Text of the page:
by Moonlight Graham

It happens every spring.  MLB clubs head into the new season filled with all of the promise and excitement that a new year brings.  Injured players are healthy, dissapointing performance are forgotten and optimism rules the day. Unfortunately, many also begin the new campaign focused more on finances than the standings and thus, head into battle without a full arsenal of weaponry.

Without going into all of the legal issues surrounding the MLB arbitration process, suffice to say that the most important element is service time; specifically, days on a Major League roster.  If a rookie that would normally be eligible for arbitration after two years is held back until the end of May, he cannot be credited with the service time required for a full season.  Therefore, the big payday usually gained through arbitration is delayed by a full calendar year. Continue reading »

by Moonlight Graham

We’ve all heard the opinion espoused by Fantasy Baseball Owners everywhere: No championships are won on Draft Day. However, whether you agree with that or not, most titles ARE won in April. Too many of us put in a ton of work preparing for the Fantasy Baseball Draft only to make the fatal mistake of ignoring our squads during the season’s first few weeks. Don’t be one of those guys.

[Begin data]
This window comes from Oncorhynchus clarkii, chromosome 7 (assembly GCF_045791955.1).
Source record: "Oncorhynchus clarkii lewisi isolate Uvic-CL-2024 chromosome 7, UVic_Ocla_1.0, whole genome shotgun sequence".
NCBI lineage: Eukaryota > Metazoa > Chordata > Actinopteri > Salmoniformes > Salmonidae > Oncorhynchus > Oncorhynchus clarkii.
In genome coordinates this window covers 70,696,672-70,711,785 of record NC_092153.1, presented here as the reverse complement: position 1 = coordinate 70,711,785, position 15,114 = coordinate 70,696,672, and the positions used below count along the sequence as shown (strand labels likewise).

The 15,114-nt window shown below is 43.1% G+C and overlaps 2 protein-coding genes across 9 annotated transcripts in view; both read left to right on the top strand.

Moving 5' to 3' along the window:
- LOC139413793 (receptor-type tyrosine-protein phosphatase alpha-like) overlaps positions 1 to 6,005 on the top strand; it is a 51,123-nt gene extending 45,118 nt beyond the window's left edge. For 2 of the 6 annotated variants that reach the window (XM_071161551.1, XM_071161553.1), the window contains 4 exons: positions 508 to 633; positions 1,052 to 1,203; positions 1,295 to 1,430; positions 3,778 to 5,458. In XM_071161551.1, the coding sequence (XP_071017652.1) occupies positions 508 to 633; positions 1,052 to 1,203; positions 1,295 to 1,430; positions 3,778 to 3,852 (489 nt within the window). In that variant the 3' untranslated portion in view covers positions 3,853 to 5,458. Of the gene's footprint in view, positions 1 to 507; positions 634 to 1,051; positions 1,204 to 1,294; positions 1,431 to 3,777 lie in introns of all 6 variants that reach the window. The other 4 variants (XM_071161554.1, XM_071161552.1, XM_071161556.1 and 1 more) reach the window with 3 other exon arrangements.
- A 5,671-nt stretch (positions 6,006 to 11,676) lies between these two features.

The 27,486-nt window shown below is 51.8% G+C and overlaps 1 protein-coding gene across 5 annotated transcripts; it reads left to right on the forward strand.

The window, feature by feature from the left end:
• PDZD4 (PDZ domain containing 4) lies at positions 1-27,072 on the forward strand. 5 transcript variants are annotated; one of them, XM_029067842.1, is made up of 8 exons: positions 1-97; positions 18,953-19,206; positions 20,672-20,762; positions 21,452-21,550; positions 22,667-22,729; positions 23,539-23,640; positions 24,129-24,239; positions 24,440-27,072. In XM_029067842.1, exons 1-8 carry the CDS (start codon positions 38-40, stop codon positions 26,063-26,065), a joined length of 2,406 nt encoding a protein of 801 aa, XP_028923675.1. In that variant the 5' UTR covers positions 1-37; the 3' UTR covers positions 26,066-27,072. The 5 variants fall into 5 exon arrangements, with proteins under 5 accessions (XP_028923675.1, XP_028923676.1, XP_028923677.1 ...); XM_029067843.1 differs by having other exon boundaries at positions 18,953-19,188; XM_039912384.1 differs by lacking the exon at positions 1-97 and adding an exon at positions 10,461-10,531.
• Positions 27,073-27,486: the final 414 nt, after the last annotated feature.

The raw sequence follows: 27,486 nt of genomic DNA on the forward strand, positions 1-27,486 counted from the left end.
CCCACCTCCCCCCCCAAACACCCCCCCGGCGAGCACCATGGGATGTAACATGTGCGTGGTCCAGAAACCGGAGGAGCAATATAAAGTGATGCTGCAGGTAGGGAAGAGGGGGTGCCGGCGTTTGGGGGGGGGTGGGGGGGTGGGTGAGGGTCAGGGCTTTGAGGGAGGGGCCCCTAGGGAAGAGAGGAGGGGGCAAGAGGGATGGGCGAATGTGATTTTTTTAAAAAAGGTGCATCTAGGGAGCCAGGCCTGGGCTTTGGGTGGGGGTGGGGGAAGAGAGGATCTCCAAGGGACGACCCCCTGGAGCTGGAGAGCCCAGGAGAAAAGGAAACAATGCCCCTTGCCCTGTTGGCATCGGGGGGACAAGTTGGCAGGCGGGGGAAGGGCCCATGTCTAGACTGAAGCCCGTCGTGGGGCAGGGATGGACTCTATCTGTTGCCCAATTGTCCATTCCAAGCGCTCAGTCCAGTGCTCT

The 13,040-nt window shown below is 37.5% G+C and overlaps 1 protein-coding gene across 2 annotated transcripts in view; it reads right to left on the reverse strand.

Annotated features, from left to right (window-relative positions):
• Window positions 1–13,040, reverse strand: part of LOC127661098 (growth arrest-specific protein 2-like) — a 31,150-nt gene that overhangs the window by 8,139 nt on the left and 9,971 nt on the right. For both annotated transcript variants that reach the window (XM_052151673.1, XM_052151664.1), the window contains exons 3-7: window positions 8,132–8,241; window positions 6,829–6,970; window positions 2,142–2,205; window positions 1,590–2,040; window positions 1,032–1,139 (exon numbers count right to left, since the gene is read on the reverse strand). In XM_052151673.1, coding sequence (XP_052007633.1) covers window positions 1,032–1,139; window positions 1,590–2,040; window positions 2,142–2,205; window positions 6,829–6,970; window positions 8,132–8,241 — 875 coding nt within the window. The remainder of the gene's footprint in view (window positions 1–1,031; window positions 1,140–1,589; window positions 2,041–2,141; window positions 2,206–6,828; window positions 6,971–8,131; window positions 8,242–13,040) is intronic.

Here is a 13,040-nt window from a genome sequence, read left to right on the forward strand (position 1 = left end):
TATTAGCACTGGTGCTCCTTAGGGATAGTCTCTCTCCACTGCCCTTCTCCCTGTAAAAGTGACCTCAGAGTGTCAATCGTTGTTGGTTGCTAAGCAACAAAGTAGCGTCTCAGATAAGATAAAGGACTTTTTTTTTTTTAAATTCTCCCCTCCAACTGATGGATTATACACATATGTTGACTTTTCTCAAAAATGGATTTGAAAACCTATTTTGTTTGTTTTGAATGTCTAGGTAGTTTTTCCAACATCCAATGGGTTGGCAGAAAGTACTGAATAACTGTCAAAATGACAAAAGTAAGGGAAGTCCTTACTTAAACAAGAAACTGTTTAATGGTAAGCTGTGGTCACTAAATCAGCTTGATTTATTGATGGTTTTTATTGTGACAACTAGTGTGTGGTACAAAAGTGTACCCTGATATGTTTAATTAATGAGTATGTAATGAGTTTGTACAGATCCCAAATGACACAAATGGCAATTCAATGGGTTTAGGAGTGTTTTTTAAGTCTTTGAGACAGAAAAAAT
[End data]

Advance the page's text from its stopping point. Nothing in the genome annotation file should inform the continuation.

Every year, even in the deepest of leagues, there are Major League Baseball players on the verge of a Fantasy Breakout season that go undrafted. Last season, alone, Miguel Montero and David Aardsma were just two who were integral parts of many Fantasy League championships despite being left unselected on draft day. The key for you, as an owner, is to identify those hidden gems as early as possible and incorporate them into your daily lineup.

That’s only half the battle, however, as t is just as critical to cut ties with drafted players not performing up to expectations. Daily perusal of the box scores and injury reports is the first step in this process; followed by the much more difficult one that forces you to admit you may have been wrong about a player. Once the draft is over, forget preferences and simply evaluate performance. Continue reading »

by Eddie Mayrose
 

New York Yankees Look to Resign Shortstop
With the Yankees welcoming pitchers and catchers to Tampa this week, the issue of Derek Jeter’s contract situation is sure to dominate the early part of camp. With the longtime Yankee and favorite son entering the last season of his contract, many are wondering how both Jeter and the front office will handle the upcoming negotiations.

While many feel that the Yankees are squarely behind the eight ball in any talks; Jeter being their most popular player since DiMaggio, it’s also true that the shortstop isn’t dealing from a position of complete strength either.

Jeter has been the face of the franchise since his arrival in 1996; a handsome, clutch, superstar athlete with an uncanny sense of his public persona. He plays hard all the time, never puts himself in a compromising position off the field and, oh by the way, has been a central figure on five World Champions. He’s a first ballot Hall of Famer who’s been with one team for his entire career; a rarity in this transient era borne of free agency. The Yankees must consider not only his incredible resume while discussing a contract, but the backlash from fans devastated by the departure of their hero. Continue reading »

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